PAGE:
What earthly use is a double sharp? I mean, surely there’s always a simpler way of writing things? Well, not necessarily, as it turns out, because there are some clear situations where double sharps actually make a good deal of sense, and this song actually showcases one of them.
You see, the entire song here revolves around an underlying eight-chord harmonic progression built on the notes of the B major scale: C#m-B-G#m-F#-E-B-C#m-F#. (It feels more modal than tonal, though, to be honest – perhaps C# Dorian?) Well, not quite the entire song, in fact, because the middle section treats us to one chromatically altered chord at 2:45, namely a D# major triad. Now, on a piano keyboard this looks identical to Eb major, and spelling it that way would avoid using a Fx (by which I mean F double-sharp). However, given that the key signature has five sharps in it already, writing an Eb chord would actually be more work, because all three of its notes would require accidentals, not just the third of the chord. It would also kind of imply that the whole chord was chromatic, whereas it’s just the third that’s been chromatically altered.
But wouldn’t it be even easier just to replace the Fx with a simple G? Perhaps, but that would obscure the nature of the chord, which is clearly a major triad – ie. something made up of two intervals of a third, not intervals of a second and a fourth. And it would likely trip up any instrumentalist trying to sight-read it too, because you’d have destroyed the instantly recognisable stacked-thirds shape of the notes on the page. Couldn’t we switch the whole scale enharmonically into Cb major? I suppose so, if you fancy reading the whole of the rest of the piece in a key-signature with seven flats, rather than five sharps. Whichever way you slice it, a double sharp’s still the most sensible option, in my view.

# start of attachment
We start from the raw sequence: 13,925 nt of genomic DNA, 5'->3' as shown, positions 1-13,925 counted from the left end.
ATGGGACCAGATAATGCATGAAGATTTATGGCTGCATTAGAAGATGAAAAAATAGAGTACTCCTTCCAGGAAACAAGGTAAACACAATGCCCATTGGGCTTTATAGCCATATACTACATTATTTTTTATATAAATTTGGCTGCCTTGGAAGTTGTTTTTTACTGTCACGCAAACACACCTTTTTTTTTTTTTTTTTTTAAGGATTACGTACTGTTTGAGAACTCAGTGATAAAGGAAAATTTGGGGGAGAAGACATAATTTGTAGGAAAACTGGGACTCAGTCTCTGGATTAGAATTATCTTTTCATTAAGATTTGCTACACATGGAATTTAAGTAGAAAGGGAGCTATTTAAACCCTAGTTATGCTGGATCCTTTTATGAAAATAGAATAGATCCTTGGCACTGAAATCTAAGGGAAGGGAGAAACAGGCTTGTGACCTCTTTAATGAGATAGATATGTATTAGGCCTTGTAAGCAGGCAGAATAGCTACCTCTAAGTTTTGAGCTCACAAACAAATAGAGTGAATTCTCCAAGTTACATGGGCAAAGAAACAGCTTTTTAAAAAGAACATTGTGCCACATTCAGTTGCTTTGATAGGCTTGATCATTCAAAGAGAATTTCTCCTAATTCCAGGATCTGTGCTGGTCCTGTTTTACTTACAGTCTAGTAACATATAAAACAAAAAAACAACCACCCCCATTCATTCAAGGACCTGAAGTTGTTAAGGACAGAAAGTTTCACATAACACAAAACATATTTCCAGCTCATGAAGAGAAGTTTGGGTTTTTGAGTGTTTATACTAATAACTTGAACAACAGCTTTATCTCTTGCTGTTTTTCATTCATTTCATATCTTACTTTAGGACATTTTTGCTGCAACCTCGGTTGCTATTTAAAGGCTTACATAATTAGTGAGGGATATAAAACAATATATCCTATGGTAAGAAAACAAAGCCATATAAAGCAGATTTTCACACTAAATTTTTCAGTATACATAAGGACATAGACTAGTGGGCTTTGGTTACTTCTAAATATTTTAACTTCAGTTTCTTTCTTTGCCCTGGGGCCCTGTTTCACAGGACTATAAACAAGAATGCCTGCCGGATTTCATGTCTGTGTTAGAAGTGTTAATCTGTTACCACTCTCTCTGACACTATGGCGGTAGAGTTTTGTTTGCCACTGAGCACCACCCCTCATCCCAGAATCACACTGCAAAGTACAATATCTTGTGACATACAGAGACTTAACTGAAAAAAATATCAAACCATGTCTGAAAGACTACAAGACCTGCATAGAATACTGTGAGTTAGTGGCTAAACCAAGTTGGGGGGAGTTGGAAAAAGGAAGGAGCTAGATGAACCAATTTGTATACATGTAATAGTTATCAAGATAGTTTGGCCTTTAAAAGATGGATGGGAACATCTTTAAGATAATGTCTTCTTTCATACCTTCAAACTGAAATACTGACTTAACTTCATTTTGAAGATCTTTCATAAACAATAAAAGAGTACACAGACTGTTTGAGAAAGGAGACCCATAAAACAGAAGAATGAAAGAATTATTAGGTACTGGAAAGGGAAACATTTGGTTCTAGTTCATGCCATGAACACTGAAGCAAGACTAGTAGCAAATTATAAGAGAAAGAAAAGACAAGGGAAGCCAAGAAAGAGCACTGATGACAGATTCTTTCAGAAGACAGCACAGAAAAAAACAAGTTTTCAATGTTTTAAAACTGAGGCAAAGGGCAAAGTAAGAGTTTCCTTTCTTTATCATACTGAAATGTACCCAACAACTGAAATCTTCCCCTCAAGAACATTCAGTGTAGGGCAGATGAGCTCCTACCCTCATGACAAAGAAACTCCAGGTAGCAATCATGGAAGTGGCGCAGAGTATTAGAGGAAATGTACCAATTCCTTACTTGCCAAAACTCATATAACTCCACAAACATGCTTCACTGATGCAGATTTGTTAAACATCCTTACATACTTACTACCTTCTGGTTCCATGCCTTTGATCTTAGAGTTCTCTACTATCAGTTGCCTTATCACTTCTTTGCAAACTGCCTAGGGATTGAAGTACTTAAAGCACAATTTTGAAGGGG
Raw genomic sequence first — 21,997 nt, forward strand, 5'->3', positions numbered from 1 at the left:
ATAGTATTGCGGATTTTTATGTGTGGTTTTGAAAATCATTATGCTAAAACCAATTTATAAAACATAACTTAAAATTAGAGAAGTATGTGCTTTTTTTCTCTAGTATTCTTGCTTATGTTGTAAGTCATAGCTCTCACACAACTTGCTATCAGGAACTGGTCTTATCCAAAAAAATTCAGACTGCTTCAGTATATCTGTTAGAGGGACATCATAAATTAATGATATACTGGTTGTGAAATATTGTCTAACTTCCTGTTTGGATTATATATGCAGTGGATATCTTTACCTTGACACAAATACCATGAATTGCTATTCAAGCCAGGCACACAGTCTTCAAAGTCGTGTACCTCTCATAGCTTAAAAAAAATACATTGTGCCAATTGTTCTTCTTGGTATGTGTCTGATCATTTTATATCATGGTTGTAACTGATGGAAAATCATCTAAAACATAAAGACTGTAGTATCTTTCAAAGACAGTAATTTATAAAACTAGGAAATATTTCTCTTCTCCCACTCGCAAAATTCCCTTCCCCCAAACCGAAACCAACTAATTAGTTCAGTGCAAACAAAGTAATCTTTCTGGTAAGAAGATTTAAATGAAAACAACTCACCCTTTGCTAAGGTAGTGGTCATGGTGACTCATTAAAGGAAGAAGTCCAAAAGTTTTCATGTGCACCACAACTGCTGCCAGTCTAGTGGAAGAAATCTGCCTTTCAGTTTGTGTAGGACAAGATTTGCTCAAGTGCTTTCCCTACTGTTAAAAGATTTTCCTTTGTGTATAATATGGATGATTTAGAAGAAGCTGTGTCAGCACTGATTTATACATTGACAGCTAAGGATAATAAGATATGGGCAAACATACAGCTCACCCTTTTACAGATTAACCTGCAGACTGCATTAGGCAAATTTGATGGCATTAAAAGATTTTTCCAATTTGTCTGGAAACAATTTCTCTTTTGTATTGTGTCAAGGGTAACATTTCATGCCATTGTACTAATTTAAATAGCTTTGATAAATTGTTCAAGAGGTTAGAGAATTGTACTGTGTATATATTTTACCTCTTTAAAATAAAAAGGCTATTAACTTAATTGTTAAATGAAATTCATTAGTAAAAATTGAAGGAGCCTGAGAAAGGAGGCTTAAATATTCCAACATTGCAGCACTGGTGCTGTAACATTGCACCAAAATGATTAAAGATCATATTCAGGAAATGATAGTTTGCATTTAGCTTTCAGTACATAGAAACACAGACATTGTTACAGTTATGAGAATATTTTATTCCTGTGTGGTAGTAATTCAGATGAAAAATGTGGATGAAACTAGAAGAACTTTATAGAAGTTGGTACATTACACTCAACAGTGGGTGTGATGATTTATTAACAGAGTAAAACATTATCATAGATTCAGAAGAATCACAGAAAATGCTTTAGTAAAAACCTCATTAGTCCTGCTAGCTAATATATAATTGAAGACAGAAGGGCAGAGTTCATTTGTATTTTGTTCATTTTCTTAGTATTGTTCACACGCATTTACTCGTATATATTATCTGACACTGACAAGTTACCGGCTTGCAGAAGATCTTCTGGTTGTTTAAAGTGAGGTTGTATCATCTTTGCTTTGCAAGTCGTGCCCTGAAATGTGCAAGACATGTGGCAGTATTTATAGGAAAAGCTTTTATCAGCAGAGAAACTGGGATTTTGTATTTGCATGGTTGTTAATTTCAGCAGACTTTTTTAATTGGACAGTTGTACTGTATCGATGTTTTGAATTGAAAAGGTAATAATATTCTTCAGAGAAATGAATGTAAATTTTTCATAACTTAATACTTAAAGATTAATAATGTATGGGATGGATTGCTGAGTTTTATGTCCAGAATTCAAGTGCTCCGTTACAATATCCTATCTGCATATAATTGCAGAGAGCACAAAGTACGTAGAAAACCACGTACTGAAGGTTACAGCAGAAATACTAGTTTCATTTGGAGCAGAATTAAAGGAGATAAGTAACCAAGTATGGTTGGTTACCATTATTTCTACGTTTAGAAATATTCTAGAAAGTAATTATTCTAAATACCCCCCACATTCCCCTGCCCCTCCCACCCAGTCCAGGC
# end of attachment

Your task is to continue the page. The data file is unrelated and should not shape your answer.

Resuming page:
Notation minutiae aside, though, the synth bass on this track is a bit weird, because the low-end power seems to roll off as the pitches get lower – initally, I almost thought it might have been high-pass filtered, because the power of the note fundamentals seems to progressively reduce as the line works down from the top note, C# (69Hz), through B (62Hz), G# (52Hz) and F# (47Hz). However, the bottom note, E (41Hz) then gets a bit stronger, albeit still with considerably less power in its fundamental frequency than the B had. You might argue that the writers are doing this to identify C# as the most important note harmonically, given that its the highest note in the line. But if that were the case, I’d rather they’d just shifted the C# down an octave (to a 35Hz fundamental) and kept the bass power more consistent.
Within this context, the song’s super-quiet intro takes on an additional significance, beyond just being a way of mugging listeners into turning up their playback volume before the song properly kicks in! The thing is, even if you leave your volume knob alone, such a long intro still shifts your ear’s frame of reference away from whatever other song was in the playlist before this one. Which would be convenient if your song’s low end happened to feel slightly underpowered when compared more directly with most current chart releases…
Oh, and one other little detail to check out while you’re here. Have a listen to the mix’s stereo Sides signal during the section 1:42-1:58. Not only do you hear evidence of some kind of vocal widening treatment, but there’s also clearly some kind of slow stereo modulation treatment being applied to the beat’s hi-hat and back-beat layers. In stereo it effectively just works as a widener, so you don’t really hear the modulation occuring, but in the Sides signal you can clearly hear a mild jet-flanger tonality sweeping slowly up and down the spectrum as the left-channel and right-channel effect taps comb-filter against each other.